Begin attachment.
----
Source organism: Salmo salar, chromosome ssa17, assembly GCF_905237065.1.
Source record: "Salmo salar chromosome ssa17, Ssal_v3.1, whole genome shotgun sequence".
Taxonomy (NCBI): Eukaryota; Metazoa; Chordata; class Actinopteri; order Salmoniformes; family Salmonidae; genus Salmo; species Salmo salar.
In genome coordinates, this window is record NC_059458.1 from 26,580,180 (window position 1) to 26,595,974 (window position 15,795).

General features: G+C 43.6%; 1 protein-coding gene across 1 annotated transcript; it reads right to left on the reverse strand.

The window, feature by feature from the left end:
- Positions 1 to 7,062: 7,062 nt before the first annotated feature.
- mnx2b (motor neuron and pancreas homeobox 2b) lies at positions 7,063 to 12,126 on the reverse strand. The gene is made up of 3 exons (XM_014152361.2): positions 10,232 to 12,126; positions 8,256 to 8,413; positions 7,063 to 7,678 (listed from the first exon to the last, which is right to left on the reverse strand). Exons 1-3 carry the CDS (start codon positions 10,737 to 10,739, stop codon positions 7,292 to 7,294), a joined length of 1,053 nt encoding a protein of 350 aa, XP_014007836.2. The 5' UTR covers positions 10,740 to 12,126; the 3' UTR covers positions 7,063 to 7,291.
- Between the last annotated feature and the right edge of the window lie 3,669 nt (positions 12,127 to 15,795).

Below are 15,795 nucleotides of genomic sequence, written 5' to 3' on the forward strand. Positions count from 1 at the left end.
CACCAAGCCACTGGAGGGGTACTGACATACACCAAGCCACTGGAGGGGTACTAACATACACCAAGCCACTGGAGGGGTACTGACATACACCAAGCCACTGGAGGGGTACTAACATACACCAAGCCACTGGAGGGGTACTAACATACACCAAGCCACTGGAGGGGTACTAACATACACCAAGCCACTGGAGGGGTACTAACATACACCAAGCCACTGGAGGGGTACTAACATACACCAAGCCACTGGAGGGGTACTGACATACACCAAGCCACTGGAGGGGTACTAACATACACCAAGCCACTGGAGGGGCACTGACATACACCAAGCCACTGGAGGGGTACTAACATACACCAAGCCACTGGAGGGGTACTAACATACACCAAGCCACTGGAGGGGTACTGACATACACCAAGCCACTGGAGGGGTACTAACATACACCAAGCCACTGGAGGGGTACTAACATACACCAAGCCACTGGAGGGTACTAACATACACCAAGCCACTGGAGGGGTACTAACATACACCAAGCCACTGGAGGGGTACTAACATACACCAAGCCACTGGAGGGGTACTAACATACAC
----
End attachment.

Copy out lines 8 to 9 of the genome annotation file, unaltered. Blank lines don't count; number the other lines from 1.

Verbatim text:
- mnx2b (motor neuron and pancreas homeobox 2b) lies at positions 7,063 to 12,126 on the reverse strand. The gene is made up of 3 exons (XM_014152361.2): positions 10,232 to 12,126; positions 8,256 to 8,413; positions 7,063 to 7,678 (listed from the first exon to the last, which is right to left on the reverse strand). Exons 1-3 carry the CDS (start codon positions 10,737 to 10,739, stop codon positions 7,292 to 7,294), a joined length of 1,053 nt encoding a protein of 350 aa, XP_014007836.2. The 5' UTR covers positions 10,740 to 12,126; the 3' UTR covers positions 7,063 to 7,291.
- Between the last annotated feature and the right edge of the window lie 3,669 nt (positions 12,127 to 15,795).